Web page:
It is difficult to know whether to be annoyed or simply depressed about the Directory of Social Change’s attack on the Charity Commission. The standout opinion for me is the idea that the regulator has become overly concerned about public confidence. God forbid that the commission looks to public trust and confidence as a foundation stone of its work.
The attitude that it’s not fair if charities are "attacked", a word used frequently by those who don’t like any criticism, is deeply frustrating. Have we learned nothing from the scandals of recent years? The first response of charities in the spotlight was always defend first, understand later. Too often there was a high-handed corporatist response worthy of the most secretive state institutions.
As I have said many times before, the Charity Commission isn’t our friend; it is our regulator. It doesn’t have to ask if it’s ok with us before it takes a long hard look at charity practices and responds to public alarm about those practices.
Too many in the sector have a knee-jerk response to scrutiny and see it as, in the words of the DSC blog, "hectoring" or "moralising". This attitude is hardly a considered, adult response to a commission whose job is to fix the problems that some charities have created for the rest of the sector.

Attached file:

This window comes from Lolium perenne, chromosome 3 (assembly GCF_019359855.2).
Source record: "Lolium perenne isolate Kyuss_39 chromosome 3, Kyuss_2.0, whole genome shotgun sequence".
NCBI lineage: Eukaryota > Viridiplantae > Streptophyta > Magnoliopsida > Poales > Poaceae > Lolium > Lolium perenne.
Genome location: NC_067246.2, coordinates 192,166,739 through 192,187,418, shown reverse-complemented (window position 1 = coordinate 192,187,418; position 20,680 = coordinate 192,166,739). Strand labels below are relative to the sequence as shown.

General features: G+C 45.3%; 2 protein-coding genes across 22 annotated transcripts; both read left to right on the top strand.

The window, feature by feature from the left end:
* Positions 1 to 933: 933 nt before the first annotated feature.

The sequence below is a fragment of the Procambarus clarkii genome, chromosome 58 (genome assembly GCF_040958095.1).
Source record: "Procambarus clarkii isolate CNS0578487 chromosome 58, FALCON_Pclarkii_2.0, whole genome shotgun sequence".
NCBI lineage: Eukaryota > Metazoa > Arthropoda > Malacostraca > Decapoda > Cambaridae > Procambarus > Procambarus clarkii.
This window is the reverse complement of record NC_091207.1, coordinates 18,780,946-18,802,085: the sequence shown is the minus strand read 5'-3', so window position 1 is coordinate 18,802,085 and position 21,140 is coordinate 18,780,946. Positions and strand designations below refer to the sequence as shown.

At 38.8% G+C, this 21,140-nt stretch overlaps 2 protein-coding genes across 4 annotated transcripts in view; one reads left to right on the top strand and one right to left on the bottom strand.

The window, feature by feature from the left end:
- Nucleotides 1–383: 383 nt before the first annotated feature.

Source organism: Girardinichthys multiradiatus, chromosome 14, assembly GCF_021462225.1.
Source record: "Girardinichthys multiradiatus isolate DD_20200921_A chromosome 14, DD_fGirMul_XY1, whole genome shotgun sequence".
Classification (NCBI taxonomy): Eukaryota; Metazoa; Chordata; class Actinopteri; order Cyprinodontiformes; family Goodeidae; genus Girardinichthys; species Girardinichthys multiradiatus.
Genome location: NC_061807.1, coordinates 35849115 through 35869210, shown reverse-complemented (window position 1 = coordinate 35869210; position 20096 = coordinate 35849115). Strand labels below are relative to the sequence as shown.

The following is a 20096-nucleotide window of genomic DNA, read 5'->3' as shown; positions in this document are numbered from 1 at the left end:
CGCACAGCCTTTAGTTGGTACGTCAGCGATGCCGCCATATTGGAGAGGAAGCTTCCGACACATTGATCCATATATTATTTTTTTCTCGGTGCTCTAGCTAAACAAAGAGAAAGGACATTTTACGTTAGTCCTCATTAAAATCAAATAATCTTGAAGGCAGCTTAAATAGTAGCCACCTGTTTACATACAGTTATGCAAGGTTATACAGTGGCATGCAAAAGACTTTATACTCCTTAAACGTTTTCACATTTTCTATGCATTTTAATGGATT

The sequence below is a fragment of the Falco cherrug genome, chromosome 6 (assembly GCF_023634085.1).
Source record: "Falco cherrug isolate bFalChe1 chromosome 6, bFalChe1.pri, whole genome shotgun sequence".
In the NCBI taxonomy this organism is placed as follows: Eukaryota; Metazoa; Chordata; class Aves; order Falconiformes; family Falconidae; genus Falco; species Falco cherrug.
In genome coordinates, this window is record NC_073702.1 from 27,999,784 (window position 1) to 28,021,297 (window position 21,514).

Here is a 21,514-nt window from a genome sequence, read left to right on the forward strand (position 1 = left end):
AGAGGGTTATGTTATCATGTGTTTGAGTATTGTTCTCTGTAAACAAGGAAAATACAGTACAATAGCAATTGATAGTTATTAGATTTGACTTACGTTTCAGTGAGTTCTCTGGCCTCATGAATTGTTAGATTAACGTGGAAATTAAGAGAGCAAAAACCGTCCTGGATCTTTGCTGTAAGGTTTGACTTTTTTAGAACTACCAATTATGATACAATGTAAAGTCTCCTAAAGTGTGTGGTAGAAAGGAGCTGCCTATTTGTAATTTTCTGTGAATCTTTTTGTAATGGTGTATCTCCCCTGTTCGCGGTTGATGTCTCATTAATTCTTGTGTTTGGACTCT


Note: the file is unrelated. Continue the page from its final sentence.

As to the idea of "trial by media", it was good old-fashioned investigative journalism that uncovered the dreadful and real scandal of abuse by Oxfam staff. Sadly, and typically, the first response of many in the sector at that time was to blame the messenger and to cry foul. Woe betide anyone who suggested that large, institutional charities can be as likely to contain appalling practices as any business or other complex organisation.
Yes, charities exist to do good, but it is perfectly ok not to simply assume that everything is rosy in the do-good garden. The commission deserves better than the DSC’s response.
Mark Flannagan (@MarkFlann) is a former charity chief executive who now works in the NHS